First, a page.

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Jewish Voters Could Very Well Decide House Battle Between Barron, Jeffries

They Agree On Many Things, But Israel And Middle East Are A Different Story
Assemblyman Hakeem Jeffries (L); Councilman Charles Barron (R) (credit: CBS 2)

Assemblyman Hakeem Jeffries (L); Councilman Charles Barron (R) (credit: CBS 2)

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NEW YORK (CBSNewYork) — There will be a showdown Tuesday in Brooklyn and Queens. Jewish voters could end up deciding a hotly contested race for Congress.

Assemblyman Hakeem Jeffries wants to help close the deficit by taxing the rich. He wants immigration reform and affordable health care. Councilman Charles Barron says ditto to that.

But in their heated contest to replace retiring Congressman Ed Towns it is their positions on Israel and the Middle East that may decide the election, CBS 2’s Marcia Kramer reported Monday.

“I look forward to pushing the administration to continue to be the strongest possible friend to Israel,” Jeffries said.

“It’s not just Israel, it’s the Palestinian people, too, so when I say it can’t just be about Israel, what about establishing a Palestinian state?” Barron said.

Although the district includes heavy minority communities like Bedford Stuyvesant and Fort Greene, nearly 75 percent of the district is black and Hispanic. It also includes heavily Jewish areas like Coney Island and Brighton Beach.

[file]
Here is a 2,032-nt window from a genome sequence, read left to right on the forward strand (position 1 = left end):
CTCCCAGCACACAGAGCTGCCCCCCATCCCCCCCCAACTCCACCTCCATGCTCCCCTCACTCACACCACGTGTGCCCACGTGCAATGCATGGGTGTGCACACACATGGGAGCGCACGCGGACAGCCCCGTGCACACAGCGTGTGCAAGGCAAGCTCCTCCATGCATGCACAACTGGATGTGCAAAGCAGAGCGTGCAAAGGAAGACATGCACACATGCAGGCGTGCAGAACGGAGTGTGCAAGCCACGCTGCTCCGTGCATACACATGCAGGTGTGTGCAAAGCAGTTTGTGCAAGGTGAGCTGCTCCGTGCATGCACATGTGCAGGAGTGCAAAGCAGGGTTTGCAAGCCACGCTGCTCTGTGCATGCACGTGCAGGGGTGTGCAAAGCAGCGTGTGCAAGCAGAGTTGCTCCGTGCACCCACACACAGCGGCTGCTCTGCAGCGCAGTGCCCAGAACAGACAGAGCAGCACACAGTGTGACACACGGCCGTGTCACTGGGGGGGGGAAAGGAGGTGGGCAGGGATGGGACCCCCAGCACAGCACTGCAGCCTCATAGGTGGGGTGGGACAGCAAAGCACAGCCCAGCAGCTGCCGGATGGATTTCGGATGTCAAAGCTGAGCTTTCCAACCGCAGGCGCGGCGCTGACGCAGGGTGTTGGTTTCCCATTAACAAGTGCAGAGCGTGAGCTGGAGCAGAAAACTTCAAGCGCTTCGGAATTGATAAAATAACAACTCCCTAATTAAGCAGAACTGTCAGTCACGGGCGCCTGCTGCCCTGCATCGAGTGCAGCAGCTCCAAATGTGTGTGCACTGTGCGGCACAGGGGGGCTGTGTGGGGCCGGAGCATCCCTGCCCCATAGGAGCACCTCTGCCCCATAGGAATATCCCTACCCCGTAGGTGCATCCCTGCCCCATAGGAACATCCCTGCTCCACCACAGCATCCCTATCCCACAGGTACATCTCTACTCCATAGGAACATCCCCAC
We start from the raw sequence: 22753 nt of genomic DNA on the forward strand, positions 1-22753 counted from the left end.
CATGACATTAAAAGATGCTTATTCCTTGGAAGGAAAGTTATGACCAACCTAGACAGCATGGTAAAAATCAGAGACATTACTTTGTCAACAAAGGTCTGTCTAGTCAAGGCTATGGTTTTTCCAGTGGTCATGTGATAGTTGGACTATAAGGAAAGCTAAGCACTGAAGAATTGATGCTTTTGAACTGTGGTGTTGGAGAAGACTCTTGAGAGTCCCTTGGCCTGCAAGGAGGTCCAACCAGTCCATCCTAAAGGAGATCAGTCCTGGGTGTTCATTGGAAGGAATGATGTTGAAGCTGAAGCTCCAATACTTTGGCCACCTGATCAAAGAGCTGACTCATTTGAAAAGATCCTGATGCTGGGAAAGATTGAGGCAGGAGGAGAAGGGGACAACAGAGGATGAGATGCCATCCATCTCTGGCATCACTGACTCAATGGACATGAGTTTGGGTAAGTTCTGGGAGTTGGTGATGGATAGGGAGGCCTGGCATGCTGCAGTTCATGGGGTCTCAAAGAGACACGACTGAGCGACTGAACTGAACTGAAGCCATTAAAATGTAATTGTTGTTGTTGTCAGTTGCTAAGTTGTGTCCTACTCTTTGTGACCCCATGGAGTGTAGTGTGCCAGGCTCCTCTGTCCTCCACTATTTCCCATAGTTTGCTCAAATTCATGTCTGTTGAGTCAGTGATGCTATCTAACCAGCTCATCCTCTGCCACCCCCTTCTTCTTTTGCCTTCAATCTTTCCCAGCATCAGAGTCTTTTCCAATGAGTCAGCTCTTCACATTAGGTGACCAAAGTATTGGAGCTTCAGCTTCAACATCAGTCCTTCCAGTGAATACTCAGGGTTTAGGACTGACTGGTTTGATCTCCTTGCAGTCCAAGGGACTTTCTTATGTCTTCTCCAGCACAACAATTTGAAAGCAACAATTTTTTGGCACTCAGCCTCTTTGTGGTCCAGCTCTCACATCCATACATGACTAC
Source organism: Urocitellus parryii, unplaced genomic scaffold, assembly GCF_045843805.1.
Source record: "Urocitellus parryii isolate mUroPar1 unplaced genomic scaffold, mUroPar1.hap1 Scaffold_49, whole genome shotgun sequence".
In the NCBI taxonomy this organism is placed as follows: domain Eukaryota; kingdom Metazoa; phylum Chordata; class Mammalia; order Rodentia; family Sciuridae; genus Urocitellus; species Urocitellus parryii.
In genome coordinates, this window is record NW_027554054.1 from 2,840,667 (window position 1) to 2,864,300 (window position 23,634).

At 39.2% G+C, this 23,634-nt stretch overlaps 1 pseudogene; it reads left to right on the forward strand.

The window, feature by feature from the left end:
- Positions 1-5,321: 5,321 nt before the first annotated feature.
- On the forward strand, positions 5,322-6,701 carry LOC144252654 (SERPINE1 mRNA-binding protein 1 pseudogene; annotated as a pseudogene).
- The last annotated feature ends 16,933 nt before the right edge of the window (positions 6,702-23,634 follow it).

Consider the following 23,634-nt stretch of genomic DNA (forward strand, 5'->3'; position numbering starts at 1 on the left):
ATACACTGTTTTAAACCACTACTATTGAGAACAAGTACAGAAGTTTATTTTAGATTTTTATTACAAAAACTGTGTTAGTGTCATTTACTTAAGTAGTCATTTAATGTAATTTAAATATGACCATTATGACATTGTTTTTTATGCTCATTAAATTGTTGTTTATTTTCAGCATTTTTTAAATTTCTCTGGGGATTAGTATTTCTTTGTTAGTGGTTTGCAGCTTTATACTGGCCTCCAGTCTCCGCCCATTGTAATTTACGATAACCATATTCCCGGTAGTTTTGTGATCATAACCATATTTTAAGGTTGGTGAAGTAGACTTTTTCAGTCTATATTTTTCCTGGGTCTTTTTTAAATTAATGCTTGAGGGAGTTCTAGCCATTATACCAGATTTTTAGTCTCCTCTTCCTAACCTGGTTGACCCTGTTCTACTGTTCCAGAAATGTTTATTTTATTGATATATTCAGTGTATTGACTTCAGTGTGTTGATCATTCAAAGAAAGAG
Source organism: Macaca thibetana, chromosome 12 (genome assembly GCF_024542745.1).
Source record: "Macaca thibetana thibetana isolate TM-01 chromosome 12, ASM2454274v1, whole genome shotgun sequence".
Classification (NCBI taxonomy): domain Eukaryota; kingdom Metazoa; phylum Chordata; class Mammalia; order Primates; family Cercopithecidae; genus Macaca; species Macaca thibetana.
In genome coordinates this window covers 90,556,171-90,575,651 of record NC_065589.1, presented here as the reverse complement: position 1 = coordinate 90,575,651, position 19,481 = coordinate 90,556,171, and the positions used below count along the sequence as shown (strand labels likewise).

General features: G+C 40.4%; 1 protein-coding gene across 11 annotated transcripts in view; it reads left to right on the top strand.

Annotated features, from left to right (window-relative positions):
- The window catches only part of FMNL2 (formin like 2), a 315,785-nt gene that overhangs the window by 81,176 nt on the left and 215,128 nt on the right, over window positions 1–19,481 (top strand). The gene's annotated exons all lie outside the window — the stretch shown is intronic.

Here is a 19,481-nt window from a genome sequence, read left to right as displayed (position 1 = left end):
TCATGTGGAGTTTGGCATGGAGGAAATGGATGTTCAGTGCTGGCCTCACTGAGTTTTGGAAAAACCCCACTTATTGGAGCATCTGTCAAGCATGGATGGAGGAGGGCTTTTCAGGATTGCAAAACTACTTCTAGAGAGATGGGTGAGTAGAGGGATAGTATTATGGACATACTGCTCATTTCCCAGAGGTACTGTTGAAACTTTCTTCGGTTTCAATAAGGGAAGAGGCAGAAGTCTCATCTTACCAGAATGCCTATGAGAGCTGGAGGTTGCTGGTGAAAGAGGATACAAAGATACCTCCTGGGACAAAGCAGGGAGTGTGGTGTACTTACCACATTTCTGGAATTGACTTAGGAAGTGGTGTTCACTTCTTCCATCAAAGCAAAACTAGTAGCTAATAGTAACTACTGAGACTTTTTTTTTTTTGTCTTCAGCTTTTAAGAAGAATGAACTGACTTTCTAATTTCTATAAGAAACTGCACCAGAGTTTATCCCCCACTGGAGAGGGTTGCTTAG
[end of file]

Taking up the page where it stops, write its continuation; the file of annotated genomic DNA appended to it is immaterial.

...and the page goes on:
The fact that Barron has made some controversial statements about Israel over the years — he once said the government of Israel is “the biggest terrorist in the world” — has caused the Jeffries campaign to make mobilizing Jews one of their priorities

In dealing with Iran’s nuclear threat, Barron said the U.S. can’t threaten to attack.

“I don’t think attacking people, threatening people … you want Iran to not have a nuclear weapon then tell America and Israel and all of these other countries that have nuclear weapons to disarm,” Barron said.

“Any decision of war and peace is one that must be solemnly weighed, but I do believe that the president, in partnership with our allies in Israel and in Europe, have to be prepared to strike militarily if necessary,” Jeffries said.

The two also differ on whether they’ll abide by the congressional dress code of a tie and jacket. Jeffries said he will. Barron, who favors a high-collared jacket and no tie, said he intends to dress in a dignified way, but he won’t commit to wearing a tie.

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